CHICAGO, IL— Adult and young adult (AYA) cancer survivors face cognitive and sexual late effects from cancer and its treatment, according to data compiled from an online cancer survivorship care planning tool presented at the 2014 American Society of Clinical Oncology (ASCO) Annual Meeting.
AYA cancer survivors “report significant late effects, including perceived cognitive changes and prominent sexual side effects, and these may warrant specific counseling and support,” reported lead study author James Metz, MD, of the Hospital of the University of Pennsylvania in Philadelphia, and coauthors.
Data were acquired from the www.livestrongcareplan.com Web site cancer survivor care planning tool, which includes questions about late effects of cancer and anticancer treatment.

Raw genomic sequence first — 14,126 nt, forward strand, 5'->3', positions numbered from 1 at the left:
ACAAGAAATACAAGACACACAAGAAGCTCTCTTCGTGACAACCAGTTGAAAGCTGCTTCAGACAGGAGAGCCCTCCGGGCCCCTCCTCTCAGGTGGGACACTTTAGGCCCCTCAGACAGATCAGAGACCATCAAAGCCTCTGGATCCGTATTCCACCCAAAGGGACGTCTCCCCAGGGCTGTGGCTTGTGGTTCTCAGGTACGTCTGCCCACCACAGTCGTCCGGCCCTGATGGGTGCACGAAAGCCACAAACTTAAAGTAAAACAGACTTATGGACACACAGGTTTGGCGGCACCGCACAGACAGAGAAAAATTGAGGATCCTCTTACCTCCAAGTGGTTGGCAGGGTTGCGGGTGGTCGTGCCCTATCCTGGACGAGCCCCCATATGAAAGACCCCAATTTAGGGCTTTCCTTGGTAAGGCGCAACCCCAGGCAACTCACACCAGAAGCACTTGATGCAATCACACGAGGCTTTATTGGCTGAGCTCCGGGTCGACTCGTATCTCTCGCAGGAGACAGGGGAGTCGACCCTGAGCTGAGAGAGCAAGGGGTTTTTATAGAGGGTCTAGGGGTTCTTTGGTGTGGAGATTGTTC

AYA respondents, who represented 32% of all survivors using the tool, reported time since cancer diagnosis ranging from less than 1 year to 15 years (median, 2.1 years). The median age of AYA survivors was 30 years (18-35 years).
The most common diagnoses among AYA survivors had been hematologic, breast, and genitourinary cancers.
More than half (54%) reported cognitive changes, and many reported sexual side effects, including erectile dysfunction (7% of males) and vaginal dryness and shrinkage (47% of females).
“AYA survivors are prominent users of this tool, although their diagnosis profile differs from that of older users,” Dr. Metz noted.